Professor of ‘White Racism’ class explains why critics got it all wrong

The controversial class teaches how to navigate in a system constructed to dominate and oppress POC

Assistant professor of Sociology Ted Thornhill ignores detractors as he teaches a course called "White Racism" at Florida Gulf Coast University. (photo courtesy of Ted Thornhill)

This hasn’t been an easy week for Florida Gulf Coast University (FGCU) professor Ted Thornhill. Instead of concentrating on a new semester and preparing to educate eager students, the assistant professor of sociology has been deflecting outlandish backlash and criticism for teaching a class titled, “White Racism.”

The reaction was enough to get campus administrators involved who felt it necessary to assign two campus police officers to the building where the class is held. While most of the emails and phone calls Thornhill has received have been in support of his efforts to teach about racial construct in a white supremacist society, several have included death threats flowered with racial slurs and vile and threatening language. spoke to Thornhill after his first week of classes to find out why a course in white racism is causing so much outrage.

– Police ordered to protect Florida professor teaching class about ‘white racism’ –

Q: What is the class about?

Thornhill: It’s about the racial stratification we have in the United States. We started the course by talking about the process of racialization where previously ungrouped individuals are set a part and marked as a distinct group.

The course doesn’t exclusively focus on the Black experience. It’s about all folks of color and the ways in which White folks and their descendants constructed a system to benefit them and to oppress other people and dominate them.

Next week, we’ll discuss different racial ideologies and after that we will progress into how white racism appears in different social institutions looking at people of color in the labor market, housing and residential discrimination, the criminal justice system and law enforcement, politics, voting, incarceration and arrest rates as well as popular culture including film, social media and advertising like what recently happened with H&M.

By the end of the semester, we will explore ways our students can fight back against white racism.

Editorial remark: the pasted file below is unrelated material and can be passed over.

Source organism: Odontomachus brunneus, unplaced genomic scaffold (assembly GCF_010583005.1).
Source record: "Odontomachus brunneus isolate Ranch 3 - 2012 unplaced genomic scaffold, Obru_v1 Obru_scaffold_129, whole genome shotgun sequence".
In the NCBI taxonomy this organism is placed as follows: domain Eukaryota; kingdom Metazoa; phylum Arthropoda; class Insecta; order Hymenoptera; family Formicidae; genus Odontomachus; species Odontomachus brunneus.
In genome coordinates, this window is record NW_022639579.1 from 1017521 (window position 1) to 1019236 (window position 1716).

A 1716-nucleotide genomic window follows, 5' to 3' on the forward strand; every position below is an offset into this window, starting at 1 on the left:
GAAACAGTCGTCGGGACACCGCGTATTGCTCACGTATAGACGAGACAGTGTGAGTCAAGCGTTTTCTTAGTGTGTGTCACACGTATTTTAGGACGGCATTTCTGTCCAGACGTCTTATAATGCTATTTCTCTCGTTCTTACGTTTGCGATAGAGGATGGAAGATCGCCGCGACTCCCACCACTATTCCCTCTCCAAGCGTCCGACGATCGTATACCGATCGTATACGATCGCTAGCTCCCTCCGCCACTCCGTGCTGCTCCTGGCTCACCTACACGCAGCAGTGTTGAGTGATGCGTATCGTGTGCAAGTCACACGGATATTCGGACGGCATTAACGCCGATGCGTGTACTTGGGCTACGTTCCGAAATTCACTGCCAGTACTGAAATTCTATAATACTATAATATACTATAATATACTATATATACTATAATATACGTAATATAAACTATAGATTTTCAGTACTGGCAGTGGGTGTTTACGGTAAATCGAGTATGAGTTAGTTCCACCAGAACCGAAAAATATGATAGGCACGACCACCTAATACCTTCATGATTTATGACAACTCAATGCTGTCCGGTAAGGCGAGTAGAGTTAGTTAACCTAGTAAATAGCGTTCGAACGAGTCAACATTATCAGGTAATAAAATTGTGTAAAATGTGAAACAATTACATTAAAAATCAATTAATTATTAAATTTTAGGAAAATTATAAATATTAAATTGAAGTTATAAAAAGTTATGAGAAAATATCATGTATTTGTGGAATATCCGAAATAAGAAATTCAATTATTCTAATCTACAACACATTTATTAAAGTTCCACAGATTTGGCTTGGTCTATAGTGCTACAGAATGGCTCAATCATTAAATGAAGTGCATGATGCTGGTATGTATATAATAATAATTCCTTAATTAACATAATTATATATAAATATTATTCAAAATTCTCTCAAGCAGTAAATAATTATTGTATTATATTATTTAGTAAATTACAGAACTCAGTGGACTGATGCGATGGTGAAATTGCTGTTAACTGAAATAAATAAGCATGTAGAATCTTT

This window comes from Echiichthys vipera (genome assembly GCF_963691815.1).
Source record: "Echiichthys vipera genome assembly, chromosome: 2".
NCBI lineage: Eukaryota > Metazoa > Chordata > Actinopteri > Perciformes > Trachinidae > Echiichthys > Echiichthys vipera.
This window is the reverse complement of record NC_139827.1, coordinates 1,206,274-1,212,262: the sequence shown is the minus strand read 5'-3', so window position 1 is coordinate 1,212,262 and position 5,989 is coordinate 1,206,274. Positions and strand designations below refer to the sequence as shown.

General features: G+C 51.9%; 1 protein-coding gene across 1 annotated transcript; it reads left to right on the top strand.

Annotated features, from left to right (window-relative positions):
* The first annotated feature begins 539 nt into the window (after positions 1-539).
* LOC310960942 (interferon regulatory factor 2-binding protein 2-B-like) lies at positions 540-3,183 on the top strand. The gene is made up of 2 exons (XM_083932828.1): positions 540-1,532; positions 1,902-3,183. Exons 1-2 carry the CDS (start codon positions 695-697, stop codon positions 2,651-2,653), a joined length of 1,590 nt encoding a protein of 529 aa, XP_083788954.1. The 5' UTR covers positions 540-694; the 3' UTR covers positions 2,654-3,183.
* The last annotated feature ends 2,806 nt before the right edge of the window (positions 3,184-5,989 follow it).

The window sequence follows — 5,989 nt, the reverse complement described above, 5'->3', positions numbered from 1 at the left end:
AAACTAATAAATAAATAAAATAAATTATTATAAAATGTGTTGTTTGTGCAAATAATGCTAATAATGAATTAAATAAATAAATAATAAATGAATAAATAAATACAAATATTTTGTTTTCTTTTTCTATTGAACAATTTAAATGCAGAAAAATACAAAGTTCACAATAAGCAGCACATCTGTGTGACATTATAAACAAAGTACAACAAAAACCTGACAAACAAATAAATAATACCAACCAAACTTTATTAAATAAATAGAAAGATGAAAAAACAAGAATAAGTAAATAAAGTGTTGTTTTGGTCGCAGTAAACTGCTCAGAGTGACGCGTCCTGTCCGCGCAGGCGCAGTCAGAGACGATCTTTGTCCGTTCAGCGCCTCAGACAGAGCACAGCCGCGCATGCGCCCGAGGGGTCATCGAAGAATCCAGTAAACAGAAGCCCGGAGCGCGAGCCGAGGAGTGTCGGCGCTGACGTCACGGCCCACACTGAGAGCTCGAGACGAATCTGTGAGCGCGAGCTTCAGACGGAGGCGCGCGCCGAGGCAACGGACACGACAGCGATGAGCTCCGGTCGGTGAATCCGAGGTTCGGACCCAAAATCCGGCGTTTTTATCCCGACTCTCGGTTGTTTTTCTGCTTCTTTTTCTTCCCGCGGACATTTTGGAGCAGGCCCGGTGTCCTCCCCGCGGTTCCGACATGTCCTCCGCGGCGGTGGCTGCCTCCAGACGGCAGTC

Q: What are you hoping students get out of your class?

Thornhill: I want students of color to be able to steel themselves in the face of white racism that they have already faced and will continue to face for the rest of their lives. For the white students, I want them to become more aware of the unearned advantages that have accrued to them by virtue of being racialized as whites and learn how to speak and think in ways that are more empathetic while they cultivate an anti-racist ethic.

Q: How have the students responded?

Thornhill: I have 50 students who are engaged, raising their hands and seem to be enjoying the course so far. FGCU is a predominately white school, but I would guess about 60 percent of the class is Black. It’s great for these students to be in a safe space where they can talk about these issues.

Q: Do you plan to address recent issues like Charlottesville, the Muslim ban, or Donald Trump’s recent comments on immigrants from African countries, Haiti, and El Salvador?

Thornhill: There will certainly be occasions throughout the semester where we will talk about recent events in our society. What this racist character in the White House just said will be discussed on Tuesday and they have already read a piece on the racialization of Muslims in America.

Q: Why call the class White racism?

Thornhill: There are different types of racism, but none of them begin with the words “Black,” “Latino,” “Asian,” or “Indigenous.” When we are talking about racism, we look at it as a structural phenomenon. People of color can be prejudice, but there is no such thing as Black racism.

People who are frustrated about the title of the course may want to do some reading and educate themselves. This is not an attack on white people. Some are even anti-racist, but not enough. A lot of them think there is this neutral space that they can occupy, but I don’t see it that way. You are either anti -racist or you’re a racist. It’s that simple.

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Q: Why is police protection necessary?

Thornhill: A colleague suggested that I have an officer present given the right-wing furor over the course. Then the emails came with their malicious, hateful, vile, and vulgar messaging. Then two students who were taking the course came to see me and indicated that they had some concerns about safety and security. It changes the dynamic of the class, but everybody has to be safe.

I’m actually getting some good data for the class itself from these emails. I’m planning on putting them together to analyze in class and look for common themes and see how they are consistent what the students are reading.

Q: Have you been supported?

Thornhill: I’ve taught at a number of institutions where the administration says things about diversity, equity and inclusion, but they don’t act on them in a meaningful way. There is a large disjuncture between what they say and instituting the kind of practices that would lead to a more racially egalitarian institution.

FGCU President Mike Martin has been moving in that direction and released a statement to the student body that leaves me encouraged where they walk the walk. There are things that are right and things that are wrong. Institutions of higher education can no longer play in the middle.

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